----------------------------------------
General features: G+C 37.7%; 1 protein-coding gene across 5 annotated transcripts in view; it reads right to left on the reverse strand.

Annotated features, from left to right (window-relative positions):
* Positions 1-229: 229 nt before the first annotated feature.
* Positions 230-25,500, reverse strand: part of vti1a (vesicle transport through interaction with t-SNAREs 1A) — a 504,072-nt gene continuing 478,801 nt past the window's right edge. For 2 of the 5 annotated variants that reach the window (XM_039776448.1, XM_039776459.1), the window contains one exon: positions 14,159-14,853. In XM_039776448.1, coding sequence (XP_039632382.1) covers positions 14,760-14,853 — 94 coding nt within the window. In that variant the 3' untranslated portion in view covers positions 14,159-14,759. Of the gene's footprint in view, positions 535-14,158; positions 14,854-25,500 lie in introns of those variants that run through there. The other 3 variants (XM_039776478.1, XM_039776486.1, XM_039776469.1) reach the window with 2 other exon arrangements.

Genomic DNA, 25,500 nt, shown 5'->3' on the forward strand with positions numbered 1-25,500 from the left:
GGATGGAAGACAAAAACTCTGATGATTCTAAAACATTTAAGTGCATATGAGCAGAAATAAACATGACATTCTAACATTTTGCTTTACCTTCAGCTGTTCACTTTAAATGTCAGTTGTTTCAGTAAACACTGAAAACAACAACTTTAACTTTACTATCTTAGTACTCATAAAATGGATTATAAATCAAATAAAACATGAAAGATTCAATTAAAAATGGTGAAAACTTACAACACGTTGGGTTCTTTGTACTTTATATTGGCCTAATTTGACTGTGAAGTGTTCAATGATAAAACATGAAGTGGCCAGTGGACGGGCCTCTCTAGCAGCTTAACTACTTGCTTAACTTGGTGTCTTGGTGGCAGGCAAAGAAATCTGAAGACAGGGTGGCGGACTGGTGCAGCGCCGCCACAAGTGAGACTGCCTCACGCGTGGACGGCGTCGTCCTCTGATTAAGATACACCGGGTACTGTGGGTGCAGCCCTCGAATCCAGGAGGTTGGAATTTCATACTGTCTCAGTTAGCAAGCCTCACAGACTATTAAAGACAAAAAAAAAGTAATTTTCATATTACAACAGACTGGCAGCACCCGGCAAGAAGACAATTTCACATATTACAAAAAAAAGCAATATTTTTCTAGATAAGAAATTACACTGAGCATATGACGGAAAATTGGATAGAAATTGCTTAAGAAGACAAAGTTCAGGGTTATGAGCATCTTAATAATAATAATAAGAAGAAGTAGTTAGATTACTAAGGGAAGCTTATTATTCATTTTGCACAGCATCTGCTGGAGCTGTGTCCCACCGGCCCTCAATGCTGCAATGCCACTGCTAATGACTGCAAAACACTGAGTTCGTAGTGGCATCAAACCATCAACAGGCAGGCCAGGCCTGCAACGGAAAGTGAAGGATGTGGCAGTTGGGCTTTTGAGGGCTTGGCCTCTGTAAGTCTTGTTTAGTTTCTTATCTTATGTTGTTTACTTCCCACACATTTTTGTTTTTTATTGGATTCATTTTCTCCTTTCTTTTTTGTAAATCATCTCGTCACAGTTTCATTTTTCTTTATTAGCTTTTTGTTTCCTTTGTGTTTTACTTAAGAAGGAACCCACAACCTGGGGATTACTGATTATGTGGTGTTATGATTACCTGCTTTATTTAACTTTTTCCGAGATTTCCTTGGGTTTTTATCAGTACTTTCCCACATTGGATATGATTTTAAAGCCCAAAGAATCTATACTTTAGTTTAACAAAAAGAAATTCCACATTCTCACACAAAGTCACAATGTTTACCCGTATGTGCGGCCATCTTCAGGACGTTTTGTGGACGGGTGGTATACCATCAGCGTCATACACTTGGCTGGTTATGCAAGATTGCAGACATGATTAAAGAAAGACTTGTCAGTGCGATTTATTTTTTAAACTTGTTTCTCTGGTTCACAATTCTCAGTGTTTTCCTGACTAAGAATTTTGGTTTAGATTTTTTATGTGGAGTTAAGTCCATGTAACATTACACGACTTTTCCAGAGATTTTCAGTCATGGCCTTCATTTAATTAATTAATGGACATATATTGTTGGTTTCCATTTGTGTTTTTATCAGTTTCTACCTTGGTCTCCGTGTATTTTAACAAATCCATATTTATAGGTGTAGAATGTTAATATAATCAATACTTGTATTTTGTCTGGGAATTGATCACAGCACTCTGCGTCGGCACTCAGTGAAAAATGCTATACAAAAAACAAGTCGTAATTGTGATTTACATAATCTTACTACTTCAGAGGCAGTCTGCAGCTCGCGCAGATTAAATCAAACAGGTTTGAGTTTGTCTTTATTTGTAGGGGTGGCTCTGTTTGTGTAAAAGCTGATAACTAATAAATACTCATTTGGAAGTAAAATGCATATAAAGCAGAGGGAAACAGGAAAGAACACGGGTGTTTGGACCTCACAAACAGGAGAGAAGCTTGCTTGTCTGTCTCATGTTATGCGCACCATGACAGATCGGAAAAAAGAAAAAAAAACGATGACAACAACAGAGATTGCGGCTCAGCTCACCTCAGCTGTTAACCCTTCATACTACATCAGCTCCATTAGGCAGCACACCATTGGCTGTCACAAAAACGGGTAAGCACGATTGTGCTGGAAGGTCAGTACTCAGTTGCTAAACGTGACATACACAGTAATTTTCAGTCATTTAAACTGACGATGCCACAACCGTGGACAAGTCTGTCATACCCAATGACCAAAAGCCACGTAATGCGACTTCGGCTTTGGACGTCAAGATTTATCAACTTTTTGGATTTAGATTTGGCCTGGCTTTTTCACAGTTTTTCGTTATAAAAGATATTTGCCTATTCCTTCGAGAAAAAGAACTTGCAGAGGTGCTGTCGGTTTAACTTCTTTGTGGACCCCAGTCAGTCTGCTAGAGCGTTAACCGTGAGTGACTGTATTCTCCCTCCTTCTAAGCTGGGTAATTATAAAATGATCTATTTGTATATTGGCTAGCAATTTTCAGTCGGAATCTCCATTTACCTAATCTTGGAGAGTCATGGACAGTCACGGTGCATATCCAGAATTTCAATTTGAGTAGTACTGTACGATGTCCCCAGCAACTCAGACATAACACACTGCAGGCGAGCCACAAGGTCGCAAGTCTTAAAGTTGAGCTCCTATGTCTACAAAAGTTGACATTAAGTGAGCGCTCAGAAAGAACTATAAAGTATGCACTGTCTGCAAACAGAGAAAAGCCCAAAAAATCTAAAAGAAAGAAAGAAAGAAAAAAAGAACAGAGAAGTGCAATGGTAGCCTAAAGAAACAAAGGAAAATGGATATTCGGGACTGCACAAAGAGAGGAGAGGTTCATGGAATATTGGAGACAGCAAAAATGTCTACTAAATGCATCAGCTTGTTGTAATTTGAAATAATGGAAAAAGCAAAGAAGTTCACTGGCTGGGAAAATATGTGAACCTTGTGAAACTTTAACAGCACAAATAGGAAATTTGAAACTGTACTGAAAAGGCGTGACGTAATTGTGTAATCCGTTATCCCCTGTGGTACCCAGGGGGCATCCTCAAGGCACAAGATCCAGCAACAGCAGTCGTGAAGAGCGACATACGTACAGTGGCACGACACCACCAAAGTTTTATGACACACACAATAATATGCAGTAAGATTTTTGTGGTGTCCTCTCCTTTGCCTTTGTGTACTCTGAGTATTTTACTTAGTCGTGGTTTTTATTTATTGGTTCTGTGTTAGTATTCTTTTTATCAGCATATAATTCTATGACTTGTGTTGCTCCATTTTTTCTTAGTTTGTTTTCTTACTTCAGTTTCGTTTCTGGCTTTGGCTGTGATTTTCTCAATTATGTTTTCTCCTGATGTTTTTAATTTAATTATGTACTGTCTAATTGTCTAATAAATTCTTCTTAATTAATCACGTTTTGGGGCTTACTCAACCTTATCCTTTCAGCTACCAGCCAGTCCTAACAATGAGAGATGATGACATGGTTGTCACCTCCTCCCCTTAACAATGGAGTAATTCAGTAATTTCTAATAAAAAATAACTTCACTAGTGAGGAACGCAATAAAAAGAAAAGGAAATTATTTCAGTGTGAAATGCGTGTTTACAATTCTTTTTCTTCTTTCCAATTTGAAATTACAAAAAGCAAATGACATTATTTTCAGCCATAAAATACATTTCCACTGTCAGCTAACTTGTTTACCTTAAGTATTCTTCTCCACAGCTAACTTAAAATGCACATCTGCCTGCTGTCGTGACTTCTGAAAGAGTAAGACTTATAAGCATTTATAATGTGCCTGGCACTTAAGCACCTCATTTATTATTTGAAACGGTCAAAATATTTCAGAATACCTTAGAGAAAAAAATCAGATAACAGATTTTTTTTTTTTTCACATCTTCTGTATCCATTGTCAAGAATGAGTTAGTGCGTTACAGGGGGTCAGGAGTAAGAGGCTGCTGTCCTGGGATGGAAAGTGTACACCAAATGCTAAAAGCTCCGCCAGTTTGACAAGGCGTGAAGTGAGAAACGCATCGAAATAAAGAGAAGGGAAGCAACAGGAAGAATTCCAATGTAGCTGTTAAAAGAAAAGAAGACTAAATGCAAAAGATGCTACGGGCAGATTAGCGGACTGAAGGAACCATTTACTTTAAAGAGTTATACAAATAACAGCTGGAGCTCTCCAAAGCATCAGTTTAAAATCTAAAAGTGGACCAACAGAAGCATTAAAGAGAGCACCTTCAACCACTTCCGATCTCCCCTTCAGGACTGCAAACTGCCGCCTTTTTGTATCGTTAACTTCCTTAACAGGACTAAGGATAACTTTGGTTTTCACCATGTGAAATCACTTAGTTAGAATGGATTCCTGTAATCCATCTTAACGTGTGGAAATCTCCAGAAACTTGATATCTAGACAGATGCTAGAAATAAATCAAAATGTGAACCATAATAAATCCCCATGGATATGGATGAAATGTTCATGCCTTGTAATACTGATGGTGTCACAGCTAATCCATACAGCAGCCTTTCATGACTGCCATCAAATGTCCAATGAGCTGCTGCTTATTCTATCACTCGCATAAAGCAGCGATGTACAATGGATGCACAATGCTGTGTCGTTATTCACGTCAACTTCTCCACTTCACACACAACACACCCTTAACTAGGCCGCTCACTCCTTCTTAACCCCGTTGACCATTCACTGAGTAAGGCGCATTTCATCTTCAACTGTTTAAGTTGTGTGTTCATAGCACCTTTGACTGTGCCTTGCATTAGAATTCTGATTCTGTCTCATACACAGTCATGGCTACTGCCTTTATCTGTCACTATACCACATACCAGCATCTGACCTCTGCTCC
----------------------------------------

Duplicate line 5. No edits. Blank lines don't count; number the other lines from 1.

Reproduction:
Genomic DNA, 25,500 nt, shown 5'->3' on the forward strand with positions numbered 1-25,500 from the left: